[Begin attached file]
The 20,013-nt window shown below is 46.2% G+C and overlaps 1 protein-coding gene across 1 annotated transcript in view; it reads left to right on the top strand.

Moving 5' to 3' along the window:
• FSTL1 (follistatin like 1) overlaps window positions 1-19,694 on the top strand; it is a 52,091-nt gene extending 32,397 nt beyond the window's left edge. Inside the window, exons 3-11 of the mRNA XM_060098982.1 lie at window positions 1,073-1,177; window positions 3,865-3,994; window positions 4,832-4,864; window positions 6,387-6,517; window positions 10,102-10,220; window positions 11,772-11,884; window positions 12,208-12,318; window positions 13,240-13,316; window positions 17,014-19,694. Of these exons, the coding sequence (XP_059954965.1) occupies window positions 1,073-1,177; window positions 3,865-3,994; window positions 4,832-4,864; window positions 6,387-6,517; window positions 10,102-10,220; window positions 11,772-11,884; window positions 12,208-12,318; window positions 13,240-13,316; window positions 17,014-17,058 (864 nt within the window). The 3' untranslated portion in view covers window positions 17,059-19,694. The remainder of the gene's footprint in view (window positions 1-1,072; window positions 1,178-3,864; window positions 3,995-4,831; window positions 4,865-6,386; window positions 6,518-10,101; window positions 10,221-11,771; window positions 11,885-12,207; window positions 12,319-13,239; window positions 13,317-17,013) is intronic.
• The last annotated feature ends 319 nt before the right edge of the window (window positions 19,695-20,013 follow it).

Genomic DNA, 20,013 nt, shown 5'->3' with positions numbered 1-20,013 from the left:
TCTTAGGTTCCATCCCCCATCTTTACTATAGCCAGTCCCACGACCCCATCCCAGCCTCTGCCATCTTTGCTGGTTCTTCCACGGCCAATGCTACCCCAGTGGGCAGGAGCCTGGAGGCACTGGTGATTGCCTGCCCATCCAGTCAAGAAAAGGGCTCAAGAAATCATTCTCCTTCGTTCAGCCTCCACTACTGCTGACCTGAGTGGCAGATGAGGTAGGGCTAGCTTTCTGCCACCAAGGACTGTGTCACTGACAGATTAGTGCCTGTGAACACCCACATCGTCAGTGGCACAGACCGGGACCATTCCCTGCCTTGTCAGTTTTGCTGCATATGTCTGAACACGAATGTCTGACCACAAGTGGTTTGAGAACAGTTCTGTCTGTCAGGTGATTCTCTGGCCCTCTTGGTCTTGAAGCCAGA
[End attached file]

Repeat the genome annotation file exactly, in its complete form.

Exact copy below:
The 20,013-nt window shown below is 46.2% G+C and overlaps 1 protein-coding gene across 1 annotated transcript in view; it reads left to right on the top strand.

Moving 5' to 3' along the window:
• FSTL1 (follistatin like 1) overlaps window positions 1-19,694 on the top strand; it is a 52,091-nt gene extending 32,397 nt beyond the window's left edge. Inside the window, exons 3-11 of the mRNA XM_060098982.1 lie at window positions 1,073-1,177; window positions 3,865-3,994; window positions 4,832-4,864; window positions 6,387-6,517; window positions 10,102-10,220; window positions 11,772-11,884; window positions 12,208-12,318; window positions 13,240-13,316; window positions 17,014-19,694. Of these exons, the coding sequence (XP_059954965.1) occupies window positions 1,073-1,177; window positions 3,865-3,994; window positions 4,832-4,864; window positions 6,387-6,517; window positions 10,102-10,220; window positions 11,772-11,884; window positions 12,208-12,318; window positions 13,240-13,316; window positions 17,014-17,058 (864 nt within the window). The 3' untranslated portion in view covers window positions 17,059-19,694. The remainder of the gene's footprint in view (window positions 1-1,072; window positions 1,178-3,864; window positions 3,995-4,831; window positions 4,865-6,386; window positions 6,518-10,101; window positions 10,221-11,771; window positions 11,885-12,207; window positions 12,319-13,239; window positions 13,317-17,013) is intronic.
• The last annotated feature ends 319 nt before the right edge of the window (window positions 19,695-20,013 follow it).

Genomic DNA, 20,013 nt, shown 5'->3' with positions numbered 1-20,013 from the left:
TCTTAGGTTCCATCCCCCATCTTTACTATAGCCAGTCCCACGACCCCATCCCAGCCTCTGCCATCTTTGCTGGTTCTTCCACGGCCAATGCTACCCCAGTGGGCAGGAGCCTGGAGGCACTGGTGATTGCCTGCCCATCCAGTCAAGAAAAGGGCTCAAGAAATCATTCTCCTTCGTTCAGCCTCCACTACTGCTGACCTGAGTGGCAGATGAGGTAGGGCTAGCTTTCTGCCACCAAGGACTGTGTCACTGACAGATTAGTGCCTGTGAACACCCACATCGTCAGTGGCACAGACCGGGACCATTCCCTGCCTTGTCAGTTTTGCTGCATATGTCTGAACACGAATGTCTGACCACAAGTGGTTTGAGAACAGTTCTGTCTGTCAGGTGATTCTCTGGCCCTCTTGGTCTTGAAGCCAGA